I originally wrote a rant on Facebook about this subject and decided to expand on it here.
So many people have asked questions about Philippine tribal tattoo patterns. Where can patterns be found and what do they mean? While there are some patterns to source, most have been lost over time as well as their meanings. Like all tattoo cultures, Philippine tribal tattoos represent; social stature, community, beautification and at times within the context of headhunting and raiding…have you taken a head lately or raided another village?
Obviously you cannot tattoo certain patterns, as they are sacred to the remaining few indigenous groups found in the highlands of the Philippine Archipelago. Should you choose to tattoo yourself with some of these patterns, do it in an honorable way that pays respect and homage.
Yes, I have Philippine patterns on my forearms and upper arm, they are a mix of Northern and Southern Philippine tribal motifs. I chose the patterns based on their beauty and representation of flowing rivers, rice terraces and lightning. For me, they each represent subsistence living, rebirth through flowing water and the power of nature. It is my personal homage to my homeland and to those few who braved centuries of colonization and managed to keep their cultural heritage alive and vibrant.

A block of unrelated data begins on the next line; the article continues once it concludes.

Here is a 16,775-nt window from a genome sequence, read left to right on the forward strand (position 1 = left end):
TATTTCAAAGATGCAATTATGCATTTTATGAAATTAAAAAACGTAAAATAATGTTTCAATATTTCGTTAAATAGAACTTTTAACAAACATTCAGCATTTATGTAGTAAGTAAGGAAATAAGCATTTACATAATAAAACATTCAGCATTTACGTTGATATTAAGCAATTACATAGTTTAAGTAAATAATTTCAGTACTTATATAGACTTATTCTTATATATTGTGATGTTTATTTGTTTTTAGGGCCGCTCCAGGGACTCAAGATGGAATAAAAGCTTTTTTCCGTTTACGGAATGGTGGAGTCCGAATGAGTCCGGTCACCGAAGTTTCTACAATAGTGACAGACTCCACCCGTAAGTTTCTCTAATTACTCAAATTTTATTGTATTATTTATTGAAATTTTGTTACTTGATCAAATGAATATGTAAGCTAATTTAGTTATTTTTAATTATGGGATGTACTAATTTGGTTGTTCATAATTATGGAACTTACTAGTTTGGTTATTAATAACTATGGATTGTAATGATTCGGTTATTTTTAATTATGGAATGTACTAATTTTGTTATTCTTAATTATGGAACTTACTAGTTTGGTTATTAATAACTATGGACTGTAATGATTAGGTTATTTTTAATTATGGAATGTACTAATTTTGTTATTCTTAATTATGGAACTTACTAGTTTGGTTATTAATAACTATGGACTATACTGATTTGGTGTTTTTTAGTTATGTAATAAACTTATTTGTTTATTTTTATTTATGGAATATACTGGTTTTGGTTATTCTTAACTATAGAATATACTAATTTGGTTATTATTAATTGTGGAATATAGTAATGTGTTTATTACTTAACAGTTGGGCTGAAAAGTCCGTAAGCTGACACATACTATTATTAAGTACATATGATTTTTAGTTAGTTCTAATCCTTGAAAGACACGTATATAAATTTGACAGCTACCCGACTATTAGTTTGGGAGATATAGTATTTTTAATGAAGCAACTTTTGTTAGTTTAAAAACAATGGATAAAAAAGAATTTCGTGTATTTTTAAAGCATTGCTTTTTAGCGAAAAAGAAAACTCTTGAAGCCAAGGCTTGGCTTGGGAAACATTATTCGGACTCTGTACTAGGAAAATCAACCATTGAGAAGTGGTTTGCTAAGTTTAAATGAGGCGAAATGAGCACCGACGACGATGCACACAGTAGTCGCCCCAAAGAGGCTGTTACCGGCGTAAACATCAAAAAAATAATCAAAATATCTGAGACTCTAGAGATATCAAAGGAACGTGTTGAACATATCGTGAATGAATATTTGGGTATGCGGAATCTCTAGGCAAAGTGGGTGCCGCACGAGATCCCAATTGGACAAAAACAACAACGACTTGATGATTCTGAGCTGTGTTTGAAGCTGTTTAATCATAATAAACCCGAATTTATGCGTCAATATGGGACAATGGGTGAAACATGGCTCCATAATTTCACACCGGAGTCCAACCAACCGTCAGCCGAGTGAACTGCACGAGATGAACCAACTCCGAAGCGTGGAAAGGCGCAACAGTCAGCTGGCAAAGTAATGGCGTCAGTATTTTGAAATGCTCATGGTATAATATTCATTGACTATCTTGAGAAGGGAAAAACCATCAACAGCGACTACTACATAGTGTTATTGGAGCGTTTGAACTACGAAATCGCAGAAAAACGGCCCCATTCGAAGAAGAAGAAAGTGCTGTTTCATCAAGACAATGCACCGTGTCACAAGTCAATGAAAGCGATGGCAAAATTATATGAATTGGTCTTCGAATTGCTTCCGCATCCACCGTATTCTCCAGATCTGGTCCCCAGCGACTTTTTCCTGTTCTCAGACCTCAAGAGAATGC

Some Filipino patterns are like Polynesian patterns but are not exactly the same but some do share the same meanings. To twist and mix it up and claim it’s strictly Filipino, dishonors both of our cultures and really pisses off some Polynesians.
The Philippines has such a great textile, pottery and carving culture. Why not make that connection instead? Help preserve these patterns and motifs and truly honor what is ours. Bring them to the forefront and show the world the beauty of our art. Are we not good enough to stand with other tattoo cultures? Is our culture so devalued that we need to seek it in other cultures or make up BS to elevate ourselves? Does it really matter what a pattern means? Making a connection to one’s heritage IS important and should go deeper than a tattoo needle and ink.